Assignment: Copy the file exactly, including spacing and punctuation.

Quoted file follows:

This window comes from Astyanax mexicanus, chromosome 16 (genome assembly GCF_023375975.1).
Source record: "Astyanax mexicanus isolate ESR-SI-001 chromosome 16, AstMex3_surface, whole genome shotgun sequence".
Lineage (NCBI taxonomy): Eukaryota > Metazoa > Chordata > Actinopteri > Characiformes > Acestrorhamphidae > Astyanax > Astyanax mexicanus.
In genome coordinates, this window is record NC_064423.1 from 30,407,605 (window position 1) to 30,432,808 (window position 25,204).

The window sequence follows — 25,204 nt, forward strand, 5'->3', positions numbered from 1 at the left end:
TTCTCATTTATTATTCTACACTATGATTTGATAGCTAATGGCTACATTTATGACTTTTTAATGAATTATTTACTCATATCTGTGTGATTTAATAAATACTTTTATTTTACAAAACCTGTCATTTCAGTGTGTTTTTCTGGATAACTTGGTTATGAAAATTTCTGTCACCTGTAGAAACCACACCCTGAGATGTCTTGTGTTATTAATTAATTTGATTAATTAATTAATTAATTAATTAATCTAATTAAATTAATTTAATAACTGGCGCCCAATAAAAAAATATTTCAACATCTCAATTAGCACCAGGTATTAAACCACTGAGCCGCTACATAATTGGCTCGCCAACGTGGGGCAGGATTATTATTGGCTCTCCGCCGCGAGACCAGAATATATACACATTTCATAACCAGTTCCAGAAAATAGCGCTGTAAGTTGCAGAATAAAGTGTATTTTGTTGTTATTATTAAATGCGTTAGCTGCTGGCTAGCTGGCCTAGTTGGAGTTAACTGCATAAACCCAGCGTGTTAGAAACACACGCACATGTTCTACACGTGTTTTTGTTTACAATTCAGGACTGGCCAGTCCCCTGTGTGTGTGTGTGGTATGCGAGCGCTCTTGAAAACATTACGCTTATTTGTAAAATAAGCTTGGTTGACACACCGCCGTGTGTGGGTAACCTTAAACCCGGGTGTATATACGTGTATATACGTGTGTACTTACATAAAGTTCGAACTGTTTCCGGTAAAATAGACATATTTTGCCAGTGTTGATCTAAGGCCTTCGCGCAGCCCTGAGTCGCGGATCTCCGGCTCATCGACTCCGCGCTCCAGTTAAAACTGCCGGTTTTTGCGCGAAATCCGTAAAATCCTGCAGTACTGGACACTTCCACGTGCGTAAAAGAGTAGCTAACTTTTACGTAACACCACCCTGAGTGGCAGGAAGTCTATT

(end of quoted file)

This window comes from Astyanax mexicanus, chromosome 16 (genome assembly GCF_023375975.1).
Source record: "Astyanax mexicanus isolate ESR-SI-001 chromosome 16, AstMex3_surface, whole genome shotgun sequence".
Lineage (NCBI taxonomy): Eukaryota > Metazoa > Chordata > Actinopteri > Characiformes > Acestrorhamphidae > Astyanax > Astyanax mexicanus.
In genome coordinates, this window is record NC_064423.1 from 30,407,605 (window position 1) to 30,432,808 (window position 25,204).

The window sequence follows — 25,204 nt, forward strand, 5'->3', positions numbered from 1 at the left end:
TTCTCATTTATTATTCTACACTATGATTTGATAGCTAATGGCTACATTTATGACTTTTTAATGAATTATTTACTCATATCTGTGTGATTTAATAAATACTTTTATTTTACAAAACCTGTCATTTCAGTGTGTTTTTCTGGATAACTTGGTTATGAAAATTTCTGTCACCTGTAGAAACCACACCCTGAGATGTCTTGTGTTATTAATTAATTTGATTAATTAATTAATTAATTAATTAATCTAATTAAATTAATTTAATAACTGGCGCCCAATAAAAAAATATTTCAACATCTCAATTAGCACCAGGTATTAAACCACTGAGCCGCTACATAATTGGCTCGCCAACGTGGGGCAGGATTATTATTGGCTCTCCGCCGCGAGACCAGAATATATACACATTTCATAACCAGTTCCAGAAAATAGCGCTGTAAGTTGCAGAATAAAGTGTATTTTGTTGTTATTATTAAATGCGTTAGCTGCTGGCTAGCTGGCCTAGTTGGAGTTAACTGCATAAACCCAGCGTGTTAGAAACACACGCACATGTTCTACACGTGTTTTTGTTTACAATTCAGGACTGGCCAGTCCCCTGTGTGTGTGTGTGGTATGCGAGCGCTCTTGAAAACATTACGCTTATTTGTAAAATAAGCTTGGTTGACACACCGCCGTGTGTGGGTAACCTTAAACCCGGGTGTATATACGTGTATATACGTGTGTACTTACATAAAGTTCGAACTGTTTCCGGTAAAATAGACATATTTTGCCAGTGTTGATCTAAGGCCTTCGCGCAGCCCTGAGTCGCGGATCTCCGGCTCATCGACTCCGCGCTCCAGTTAAAACTGCCGGTTTTTGCGCGAAATCCGTAAAATCCTGCAGTACTGGACACTTCCACGTGCGTAAAAGAGTAGCTAACTTTTACGTAACACCACCCTGAGTGGCAGGAAGTCTATT